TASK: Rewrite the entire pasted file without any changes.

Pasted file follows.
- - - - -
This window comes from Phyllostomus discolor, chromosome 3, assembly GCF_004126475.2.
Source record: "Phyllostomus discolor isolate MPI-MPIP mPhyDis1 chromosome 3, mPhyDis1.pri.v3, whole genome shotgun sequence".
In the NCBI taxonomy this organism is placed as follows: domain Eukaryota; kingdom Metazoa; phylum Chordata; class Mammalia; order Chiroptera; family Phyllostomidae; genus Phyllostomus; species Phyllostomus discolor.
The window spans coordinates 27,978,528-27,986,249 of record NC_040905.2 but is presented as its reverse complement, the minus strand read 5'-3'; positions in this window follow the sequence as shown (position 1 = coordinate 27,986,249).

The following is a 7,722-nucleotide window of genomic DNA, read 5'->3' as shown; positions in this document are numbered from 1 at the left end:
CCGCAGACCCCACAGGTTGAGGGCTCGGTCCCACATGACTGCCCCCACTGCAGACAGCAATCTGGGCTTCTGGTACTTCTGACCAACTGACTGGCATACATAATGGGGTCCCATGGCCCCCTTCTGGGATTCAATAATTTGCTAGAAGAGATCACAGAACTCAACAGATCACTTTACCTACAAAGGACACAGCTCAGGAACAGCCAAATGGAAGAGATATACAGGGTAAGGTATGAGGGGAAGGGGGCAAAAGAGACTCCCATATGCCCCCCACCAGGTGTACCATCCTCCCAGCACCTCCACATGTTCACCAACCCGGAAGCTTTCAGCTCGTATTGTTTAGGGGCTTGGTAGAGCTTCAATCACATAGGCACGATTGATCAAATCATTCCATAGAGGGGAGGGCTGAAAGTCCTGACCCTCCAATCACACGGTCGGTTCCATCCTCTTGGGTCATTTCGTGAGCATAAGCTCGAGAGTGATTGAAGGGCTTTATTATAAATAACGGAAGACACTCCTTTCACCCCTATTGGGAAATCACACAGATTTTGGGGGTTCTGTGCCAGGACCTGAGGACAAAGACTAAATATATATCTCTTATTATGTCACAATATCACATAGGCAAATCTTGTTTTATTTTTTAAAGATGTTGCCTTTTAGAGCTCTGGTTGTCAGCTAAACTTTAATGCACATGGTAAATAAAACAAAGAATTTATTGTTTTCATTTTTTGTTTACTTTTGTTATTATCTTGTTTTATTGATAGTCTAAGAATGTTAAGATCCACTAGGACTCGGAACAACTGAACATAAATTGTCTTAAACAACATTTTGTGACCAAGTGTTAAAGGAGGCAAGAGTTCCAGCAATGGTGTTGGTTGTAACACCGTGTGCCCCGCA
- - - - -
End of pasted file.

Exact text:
This window comes from Phyllostomus discolor, chromosome 3, assembly GCF_004126475.2.
Source record: "Phyllostomus discolor isolate MPI-MPIP mPhyDis1 chromosome 3, mPhyDis1.pri.v3, whole genome shotgun sequence".
In the NCBI taxonomy this organism is placed as follows: domain Eukaryota; kingdom Metazoa; phylum Chordata; class Mammalia; order Chiroptera; family Phyllostomidae; genus Phyllostomus; species Phyllostomus discolor.
The window spans coordinates 27,978,528-27,986,249 of record NC_040905.2 but is presented as its reverse complement, the minus strand read 5'-3'; positions in this window follow the sequence as shown (position 1 = coordinate 27,986,249).

The following is a 7,722-nucleotide window of genomic DNA, read 5'->3' as shown; positions in this document are numbered from 1 at the left end:
CCGCAGACCCCACAGGTTGAGGGCTCGGTCCCACATGACTGCCCCCACTGCAGACAGCAATCTGGGCTTCTGGTACTTCTGACCAACTGACTGGCATACATAATGGGGTCCCATGGCCCCCTTCTGGGATTCAATAATTTGCTAGAAGAGATCACAGAACTCAACAGATCACTTTACCTACAAAGGACACAGCTCAGGAACAGCCAAATGGAAGAGATATACAGGGTAAGGTATGAGGGGAAGGGGGCAAAAGAGACTCCCATATGCCCCCCACCAGGTGTACCATCCTCCCAGCACCTCCACATGTTCACCAACCCGGAAGCTTTCAGCTCGTATTGTTTAGGGGCTTGGTAGAGCTTCAATCACATAGGCACGATTGATCAAATCATTCCATAGAGGGGAGGGCTGAAAGTCCTGACCCTCCAATCACACGGTCGGTTCCATCCTCTTGGGTCATTTCGTGAGCATAAGCTCGAGAGTGATTGAAGGGCTTTATTATAAATAACGGAAGACACTCCTTTCACCCCTATTGGGAAATCACACAGATTTTGGGGGTTCTGTGCCAGGACCTGAGGACAAAGACTAAATATATATCTCTTATTATGTCACAATATCACATAGGCAAATCTTGTTTTATTTTTTAAAGATGTTGCCTTTTAGAGCTCTGGTTGTCAGCTAAACTTTAATGCACATGGTAAATAAAACAAAGAATTTATTGTTTTCATTTTTTGTTTACTTTTGTTATTATCTTGTTTTATTGATAGTCTAAGAATGTTAAGATCCACTAGGACTCGGAACAACTGAACATAAATTGTCTTAAACAACATTTTGTGACCAAGTGTTAAAGGAGGCAAGAGTTCCAGCAATGGTGTTGGTTGTAACACCGTGTGCCCCGCA